In a study published by the Center for Research on Education Outcomes (CREDO) at Stanford, hundreds of charter schools in 15 states and the District of Columbia were studied to find out what was the impact of these charter schools on student learning. The approach CREDO followed to carry out this study is described here:

CREDO has partnered with 15 states and the District of Columbia to consolidate longitudinal student?level achievement data for the purposes of creating a national pooled analysis of the impact of charter schooling on student learning gains. For each charter school student, a virtual twin is created based on students who match the charter student’s demographics, English language proficiency and participation in special education or subsidized lunch programs. Virtual twins were developed for 84 percent of all the students in charter schools. The resulting matched longitudinal comparison is used to test whether students who attend charter schools fare better than if they had instead attended traditional public schools in their community. The outcome of interest is academic learning gains in reading and math, measured in standard deviation units.

The results raise serious question about the efficacy of charters, and reaffirm the central importance of a strong public school system. The results also are in agreement with the findings of Michael Marder’s study: Failure of U.S. Secondary Schools in Mathematics: Poverty is more important than Teacher quality.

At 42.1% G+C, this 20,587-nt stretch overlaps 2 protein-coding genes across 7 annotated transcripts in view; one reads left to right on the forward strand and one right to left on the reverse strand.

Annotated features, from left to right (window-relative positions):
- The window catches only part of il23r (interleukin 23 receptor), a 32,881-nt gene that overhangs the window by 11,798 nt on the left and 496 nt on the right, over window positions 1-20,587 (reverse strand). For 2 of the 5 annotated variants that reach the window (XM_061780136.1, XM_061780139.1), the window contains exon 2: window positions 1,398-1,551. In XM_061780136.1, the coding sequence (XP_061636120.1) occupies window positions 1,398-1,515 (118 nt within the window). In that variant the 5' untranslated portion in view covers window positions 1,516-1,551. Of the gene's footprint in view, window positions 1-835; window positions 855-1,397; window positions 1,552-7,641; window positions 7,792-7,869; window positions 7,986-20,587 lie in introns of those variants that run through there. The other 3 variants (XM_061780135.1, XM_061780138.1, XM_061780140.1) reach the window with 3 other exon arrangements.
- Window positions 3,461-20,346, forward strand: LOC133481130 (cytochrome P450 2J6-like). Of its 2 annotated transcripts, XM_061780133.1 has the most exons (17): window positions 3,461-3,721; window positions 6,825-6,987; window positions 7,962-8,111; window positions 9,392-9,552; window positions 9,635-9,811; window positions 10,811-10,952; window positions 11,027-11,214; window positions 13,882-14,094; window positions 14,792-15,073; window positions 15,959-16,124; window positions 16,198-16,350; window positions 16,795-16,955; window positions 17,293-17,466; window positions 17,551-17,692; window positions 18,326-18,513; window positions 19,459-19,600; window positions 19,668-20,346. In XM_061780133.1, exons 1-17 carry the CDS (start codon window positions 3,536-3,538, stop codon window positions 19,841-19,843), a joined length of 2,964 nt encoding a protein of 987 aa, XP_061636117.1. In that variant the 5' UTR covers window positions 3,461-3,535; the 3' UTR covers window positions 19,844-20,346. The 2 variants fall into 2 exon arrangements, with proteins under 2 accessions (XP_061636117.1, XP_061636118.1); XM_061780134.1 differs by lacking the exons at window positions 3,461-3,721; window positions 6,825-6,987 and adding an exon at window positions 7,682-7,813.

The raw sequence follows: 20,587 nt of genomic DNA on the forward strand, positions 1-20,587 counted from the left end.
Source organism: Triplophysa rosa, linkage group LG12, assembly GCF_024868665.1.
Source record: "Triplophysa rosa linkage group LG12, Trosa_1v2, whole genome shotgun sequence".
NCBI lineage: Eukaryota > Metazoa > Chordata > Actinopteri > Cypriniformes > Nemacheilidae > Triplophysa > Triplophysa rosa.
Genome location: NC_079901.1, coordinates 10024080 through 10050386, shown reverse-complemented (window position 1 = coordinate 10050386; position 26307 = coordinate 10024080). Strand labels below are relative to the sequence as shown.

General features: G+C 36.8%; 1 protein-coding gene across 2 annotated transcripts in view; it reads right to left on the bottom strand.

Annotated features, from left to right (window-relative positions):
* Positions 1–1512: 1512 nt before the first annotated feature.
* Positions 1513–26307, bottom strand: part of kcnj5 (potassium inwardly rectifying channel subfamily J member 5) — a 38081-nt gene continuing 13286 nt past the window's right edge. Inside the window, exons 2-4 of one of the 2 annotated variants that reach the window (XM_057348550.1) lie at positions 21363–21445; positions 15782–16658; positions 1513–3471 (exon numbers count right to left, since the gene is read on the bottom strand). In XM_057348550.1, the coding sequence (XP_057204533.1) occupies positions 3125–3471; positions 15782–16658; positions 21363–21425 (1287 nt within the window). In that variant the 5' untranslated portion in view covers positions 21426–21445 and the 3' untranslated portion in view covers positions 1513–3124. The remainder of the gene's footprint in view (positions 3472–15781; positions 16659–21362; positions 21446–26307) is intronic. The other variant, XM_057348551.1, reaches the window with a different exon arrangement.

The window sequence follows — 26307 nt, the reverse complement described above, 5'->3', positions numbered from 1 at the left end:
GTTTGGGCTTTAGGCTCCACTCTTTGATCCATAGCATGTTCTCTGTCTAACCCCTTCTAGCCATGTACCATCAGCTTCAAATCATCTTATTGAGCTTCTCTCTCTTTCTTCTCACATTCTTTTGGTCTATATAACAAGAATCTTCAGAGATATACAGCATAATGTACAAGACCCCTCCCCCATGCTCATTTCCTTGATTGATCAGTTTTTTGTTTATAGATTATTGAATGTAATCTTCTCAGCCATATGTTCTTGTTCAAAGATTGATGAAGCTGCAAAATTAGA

Here are some of their findings from the CREDO study:

  • Of the 2403 charter schools reflected on the curve, 46 percent of charter schools have math gains that are statistically indistinguishable from the average growth among their TPS comparisons.
  • Charters whose math growth exceeded their TPS equivalent growth by a significant amount account for 17 percent of the total.
  • The remaining group, 37 percent of charter schools, posted math gains that were significantly below what their students would have seen if they enrolled in local traditional public schools

Outcome

The outcome of the charter amendment in Georgia will not be known until the evening of the Presidential election.  Polling data shows that the amendment will pass.  If so, school districts around the state should be prepared to challenge the constitutionality of enabling unelected and non accountable appointed bureaucrats to create their own school system.